By Coach Kenny Olmeda
This past weekend I competed in my sixth amateur strongman competition, NY-Strongest 5. After months of lifting things up and putting them down during training, it was time to prove my mettle in front of an audience. The only problem was I sabotaged any chance I had at performing well in the final ten days leading up to the competition.
In strongman, competitors will often cut their weight down to make a weight class for the benefit of lighter weights. After competing as a heavyweight novice for two shows, I had to choose an “Open” weight class. I decided middleweight 220lbs would be the best weight class for me because the weights in the 242 pound weight class would be too heavy for me. The only problem was I don’t “walk around” at 220lbs. I typically hover between 235 lbs and 240 lbs. The first time I cut down to 220 lbs was July 2017 and while difficult, I felt fine the day of the competition. That was not the case this past Saturday.
A horrible scenario that plays out for many lifters is that they step on the scale to see that they made weight, but then they turn around and have a piss poor performance when it’s time to compete. This is exactly what happened to me. It takes a toll on you physically to drop 4-5% of your bodyweight. However, I didnt drop 5% of my bodyweight. I dropped 10% of my bodyweight in just 10 days. I tried almost everything to cut weight. I started by cutting my caloric intake to about 1,400 a day. This was drastically low as at the peak of my training I was consuming nearly 4,000 calories a day based on my activity level. I also began drinking a lot of water about five days before weigh-ins. This was in an attempt to help me shed as much water weight as possible. Then, 24 hours before weighing-in I cut off all food and water.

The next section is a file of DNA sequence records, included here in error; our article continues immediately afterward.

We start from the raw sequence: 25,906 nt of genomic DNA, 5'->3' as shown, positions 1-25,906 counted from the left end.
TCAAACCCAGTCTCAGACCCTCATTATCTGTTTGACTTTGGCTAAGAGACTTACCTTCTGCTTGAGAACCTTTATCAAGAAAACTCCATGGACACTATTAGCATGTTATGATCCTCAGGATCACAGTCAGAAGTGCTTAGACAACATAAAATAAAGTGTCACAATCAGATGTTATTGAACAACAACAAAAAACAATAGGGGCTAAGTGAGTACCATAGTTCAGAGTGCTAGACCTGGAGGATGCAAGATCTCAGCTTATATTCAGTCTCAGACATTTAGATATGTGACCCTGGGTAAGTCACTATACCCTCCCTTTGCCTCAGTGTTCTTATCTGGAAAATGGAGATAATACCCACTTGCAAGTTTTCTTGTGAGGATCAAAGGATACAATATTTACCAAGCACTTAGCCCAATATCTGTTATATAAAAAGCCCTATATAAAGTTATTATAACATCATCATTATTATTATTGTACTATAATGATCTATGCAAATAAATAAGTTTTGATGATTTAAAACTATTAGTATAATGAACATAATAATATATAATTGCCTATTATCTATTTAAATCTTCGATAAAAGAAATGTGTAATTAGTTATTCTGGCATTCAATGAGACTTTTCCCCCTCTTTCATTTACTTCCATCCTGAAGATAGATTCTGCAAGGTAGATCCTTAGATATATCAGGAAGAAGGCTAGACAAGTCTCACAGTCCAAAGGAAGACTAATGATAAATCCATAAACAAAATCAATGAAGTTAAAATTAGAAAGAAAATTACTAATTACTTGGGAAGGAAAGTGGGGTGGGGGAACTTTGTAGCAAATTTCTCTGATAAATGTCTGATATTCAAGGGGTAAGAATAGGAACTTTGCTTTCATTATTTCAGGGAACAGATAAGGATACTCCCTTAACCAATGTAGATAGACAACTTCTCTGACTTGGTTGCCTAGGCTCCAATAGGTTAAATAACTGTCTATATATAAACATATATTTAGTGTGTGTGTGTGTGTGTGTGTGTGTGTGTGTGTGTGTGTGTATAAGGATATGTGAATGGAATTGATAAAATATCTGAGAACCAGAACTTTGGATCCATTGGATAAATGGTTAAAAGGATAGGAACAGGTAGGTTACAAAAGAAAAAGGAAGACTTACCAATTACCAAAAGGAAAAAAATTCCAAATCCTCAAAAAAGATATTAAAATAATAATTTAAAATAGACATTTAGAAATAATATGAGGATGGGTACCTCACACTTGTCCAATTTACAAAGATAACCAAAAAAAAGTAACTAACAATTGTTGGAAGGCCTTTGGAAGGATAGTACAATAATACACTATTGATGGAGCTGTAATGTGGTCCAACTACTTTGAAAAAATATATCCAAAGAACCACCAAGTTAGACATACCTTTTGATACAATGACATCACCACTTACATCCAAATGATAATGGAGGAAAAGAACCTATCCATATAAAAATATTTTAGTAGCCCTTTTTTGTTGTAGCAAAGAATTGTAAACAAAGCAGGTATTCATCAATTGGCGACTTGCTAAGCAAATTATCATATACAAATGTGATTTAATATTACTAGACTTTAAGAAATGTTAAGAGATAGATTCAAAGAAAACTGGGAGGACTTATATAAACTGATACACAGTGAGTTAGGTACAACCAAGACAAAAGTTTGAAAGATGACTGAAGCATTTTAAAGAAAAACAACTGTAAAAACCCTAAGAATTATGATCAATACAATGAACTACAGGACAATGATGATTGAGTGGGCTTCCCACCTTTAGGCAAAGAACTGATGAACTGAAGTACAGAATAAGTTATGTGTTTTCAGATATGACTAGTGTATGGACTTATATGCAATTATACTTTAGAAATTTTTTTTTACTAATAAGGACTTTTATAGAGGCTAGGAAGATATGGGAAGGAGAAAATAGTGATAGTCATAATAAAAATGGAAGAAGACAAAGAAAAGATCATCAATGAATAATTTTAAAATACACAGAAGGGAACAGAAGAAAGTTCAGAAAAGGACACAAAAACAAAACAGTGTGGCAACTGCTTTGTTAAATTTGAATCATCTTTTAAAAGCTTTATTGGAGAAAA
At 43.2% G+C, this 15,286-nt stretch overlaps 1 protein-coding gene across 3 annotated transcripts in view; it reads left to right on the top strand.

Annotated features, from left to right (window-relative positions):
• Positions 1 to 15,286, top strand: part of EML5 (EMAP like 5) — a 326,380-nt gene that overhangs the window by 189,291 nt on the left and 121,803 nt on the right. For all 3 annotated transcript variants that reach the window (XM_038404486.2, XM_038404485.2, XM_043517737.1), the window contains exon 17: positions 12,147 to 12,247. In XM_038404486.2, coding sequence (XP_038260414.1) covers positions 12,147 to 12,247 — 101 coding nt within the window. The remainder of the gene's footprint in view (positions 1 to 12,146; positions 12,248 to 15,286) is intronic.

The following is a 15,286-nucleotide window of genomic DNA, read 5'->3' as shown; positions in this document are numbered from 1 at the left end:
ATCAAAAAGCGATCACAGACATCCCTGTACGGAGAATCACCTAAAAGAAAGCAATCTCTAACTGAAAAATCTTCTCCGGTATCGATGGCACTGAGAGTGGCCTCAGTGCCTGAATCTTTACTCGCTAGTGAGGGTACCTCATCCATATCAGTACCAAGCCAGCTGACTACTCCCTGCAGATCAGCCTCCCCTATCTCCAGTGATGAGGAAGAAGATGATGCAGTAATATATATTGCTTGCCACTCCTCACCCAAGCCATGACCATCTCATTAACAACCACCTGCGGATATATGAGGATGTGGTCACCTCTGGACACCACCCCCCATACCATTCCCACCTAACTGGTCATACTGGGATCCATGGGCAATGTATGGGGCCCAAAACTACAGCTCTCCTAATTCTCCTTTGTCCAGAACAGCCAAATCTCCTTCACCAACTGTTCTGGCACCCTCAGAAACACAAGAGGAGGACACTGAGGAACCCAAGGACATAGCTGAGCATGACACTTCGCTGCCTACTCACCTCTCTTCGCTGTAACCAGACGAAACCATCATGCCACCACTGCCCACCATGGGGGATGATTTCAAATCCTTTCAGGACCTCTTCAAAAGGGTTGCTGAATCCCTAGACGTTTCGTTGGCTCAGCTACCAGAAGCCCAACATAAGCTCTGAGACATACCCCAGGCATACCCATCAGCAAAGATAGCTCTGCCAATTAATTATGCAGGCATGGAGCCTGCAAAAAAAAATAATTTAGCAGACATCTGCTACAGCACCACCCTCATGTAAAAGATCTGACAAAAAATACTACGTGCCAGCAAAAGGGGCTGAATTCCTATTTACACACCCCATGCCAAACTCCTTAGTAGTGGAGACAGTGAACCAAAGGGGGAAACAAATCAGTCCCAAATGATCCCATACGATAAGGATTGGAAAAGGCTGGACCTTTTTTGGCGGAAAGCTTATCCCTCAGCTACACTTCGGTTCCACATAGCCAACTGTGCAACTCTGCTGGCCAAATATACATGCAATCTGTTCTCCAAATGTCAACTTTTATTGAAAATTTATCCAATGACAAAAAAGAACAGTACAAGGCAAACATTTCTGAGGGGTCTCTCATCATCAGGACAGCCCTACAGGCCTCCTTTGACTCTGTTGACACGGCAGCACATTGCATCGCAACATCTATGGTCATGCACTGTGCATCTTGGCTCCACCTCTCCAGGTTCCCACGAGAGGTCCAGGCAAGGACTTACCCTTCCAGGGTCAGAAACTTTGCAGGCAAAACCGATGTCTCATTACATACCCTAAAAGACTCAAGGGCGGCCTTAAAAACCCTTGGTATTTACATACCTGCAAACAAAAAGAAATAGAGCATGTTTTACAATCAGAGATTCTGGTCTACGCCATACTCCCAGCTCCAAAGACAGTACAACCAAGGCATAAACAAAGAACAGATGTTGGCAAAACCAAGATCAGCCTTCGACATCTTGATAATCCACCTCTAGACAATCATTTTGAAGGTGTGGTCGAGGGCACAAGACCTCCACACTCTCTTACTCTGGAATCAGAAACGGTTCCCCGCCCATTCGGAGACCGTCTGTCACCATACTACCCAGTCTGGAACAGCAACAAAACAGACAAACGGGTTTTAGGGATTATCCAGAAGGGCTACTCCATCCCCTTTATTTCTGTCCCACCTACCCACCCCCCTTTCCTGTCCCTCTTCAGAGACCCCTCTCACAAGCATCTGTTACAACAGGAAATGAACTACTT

I needed my stomach to be as empty as possible when I stepped on the scale. That night I started the “cut” process. I took 20 minute HOT baths that would make me sweat. These were NOT relaxing baths. After 20 minutes, I would get out, dry myself off and weigh myself. I was losing about ½ lb every 20 minutes. Awesome right? Wrong because I was miserable sitting in a tub full of near boiling water. I decided to take drastic measures and found a sauna for the final 5 lbs. Yes, I was 225 lbs three hours before I was supposed to weigh-in. I sat in the sauna for three miserable hours. My lips began to crack and my tongue dried out. After three hours of torture I decided it was time to weigh-in. I was winded simply walking to my car. My legs felt like concrete blocks and I slowly began to realize the damage I had done to my body. I finally weighed in and made weight at 220 lbs. I was so happy I could finally drink and eat. However, the damage had been done.
When I got home, my legs started cramping immediately. I spent the entire evening fighting off cramps in my quads, hamstrings and groin muscles. I knew I had thrown any chance at doing well out the window. The next morning, I got out of bed and my legs felt weak. I kept it to myself and decided I would do whatever my body allowed me to do in the competition. Turned out it wasn’t much. I quickly realized it was going to be a long day if I only focused on how poor my performance was going to be. Instead, I focused on having fun. I chatted with some of the amazing athletes in my weight class and laughed with my friends and family who had come out to support me. It was the best decision I had made in almost two weeks. I learned a valuable lesson that day.
I’ve decided to challenge myself to lose weight slowly over time while getting stronger. I challenge you to join me in putting your ego at bay and do what is going to make you the better athlete without jeopardizing your health. Extreme weight loss is not healthy. Starving yourself or cutting weight drastically is not the solution. Find a nutritional plan that works for YOU and will help you achieve your goals. On top of the performance benefit, you’ll also be healthier, which is the most important thing.